Forced labor in China bothers European automakers

Australian think tank accuses China of forced labor. Members of an ethnic minority are reportedly forced to build (inter alia) car parts.

Newspapers are increasingly reporting on the imprisonment of Uighurs in concentration camps. Uighurs are an ethnic minority in the country, oppressed by the government, even if it does everything it can to remove the traces! An Australian human rights association says that since 2017, at least 80,000 Uighurs have been forced to work in factories in the remote Xinjiang region, allegedly as part of a “re-education program”.

In addition to Nike and Sony, who would work directly with these forced laborers, some auto suppliers would also use these cheap workers. Among others, suppliers O-Film Technology Co. Ltd, which manufactures camera modules and components for touch screens, and Highbroad Advanced Material Co. Ltd, which produces screen modules, would be guilty of forcibly employing people from concentration camps. These companies are linked to major customers in the automotive sector: Mercedes-Benz, Geely Auto (parent company of Volvo, Polestar and Lotus, among others), MG, Mitsubishi, BAIC Motor, General Motors, Volkswagen, BMW and Jaguar Land Rover.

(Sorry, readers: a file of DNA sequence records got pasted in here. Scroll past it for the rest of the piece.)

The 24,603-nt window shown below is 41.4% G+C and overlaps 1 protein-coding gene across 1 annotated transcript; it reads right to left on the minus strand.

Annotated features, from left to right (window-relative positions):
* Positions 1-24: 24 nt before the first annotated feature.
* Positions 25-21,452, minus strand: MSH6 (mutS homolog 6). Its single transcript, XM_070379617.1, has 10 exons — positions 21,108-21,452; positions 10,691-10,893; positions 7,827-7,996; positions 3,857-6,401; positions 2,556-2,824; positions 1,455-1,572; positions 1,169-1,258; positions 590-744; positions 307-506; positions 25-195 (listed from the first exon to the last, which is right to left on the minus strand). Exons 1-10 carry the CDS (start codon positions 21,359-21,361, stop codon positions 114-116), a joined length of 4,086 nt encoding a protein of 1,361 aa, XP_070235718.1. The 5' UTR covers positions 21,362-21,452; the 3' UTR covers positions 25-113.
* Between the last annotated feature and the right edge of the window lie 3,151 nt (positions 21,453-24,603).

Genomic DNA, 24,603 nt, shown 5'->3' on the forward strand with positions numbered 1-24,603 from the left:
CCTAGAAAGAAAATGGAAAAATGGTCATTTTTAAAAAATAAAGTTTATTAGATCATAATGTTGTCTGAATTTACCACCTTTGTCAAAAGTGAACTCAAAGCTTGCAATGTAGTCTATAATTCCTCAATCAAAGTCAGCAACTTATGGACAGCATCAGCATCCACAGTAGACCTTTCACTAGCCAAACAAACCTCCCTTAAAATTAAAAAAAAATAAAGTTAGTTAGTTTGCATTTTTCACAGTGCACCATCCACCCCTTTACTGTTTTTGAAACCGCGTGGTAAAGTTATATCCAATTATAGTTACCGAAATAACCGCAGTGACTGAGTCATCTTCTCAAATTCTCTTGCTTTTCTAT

Lack of transparency

It is difficult at this stage to determine whether the automakers are aware of the practices of their suppliers. China is not exactly a country where transparency dominate It may therefore be that the manufacturers were as shocked as we were after the news was published.

Volkswagen, in an interview with the German newspaper Deutsche Welle, vigorously denied sourcing parts from any of the suppliers mentioned. This story unfortunately reveals a sad truth. On the one hand, the lucrative Chinese market is very attractive, but on the other hand, doing business in China remains a risky activity. In the end, it is a semi-totalitarian regime that suffers from massive corruption and human rights violations.

Author: Nabeel K

Inline Feedbacks
View all comments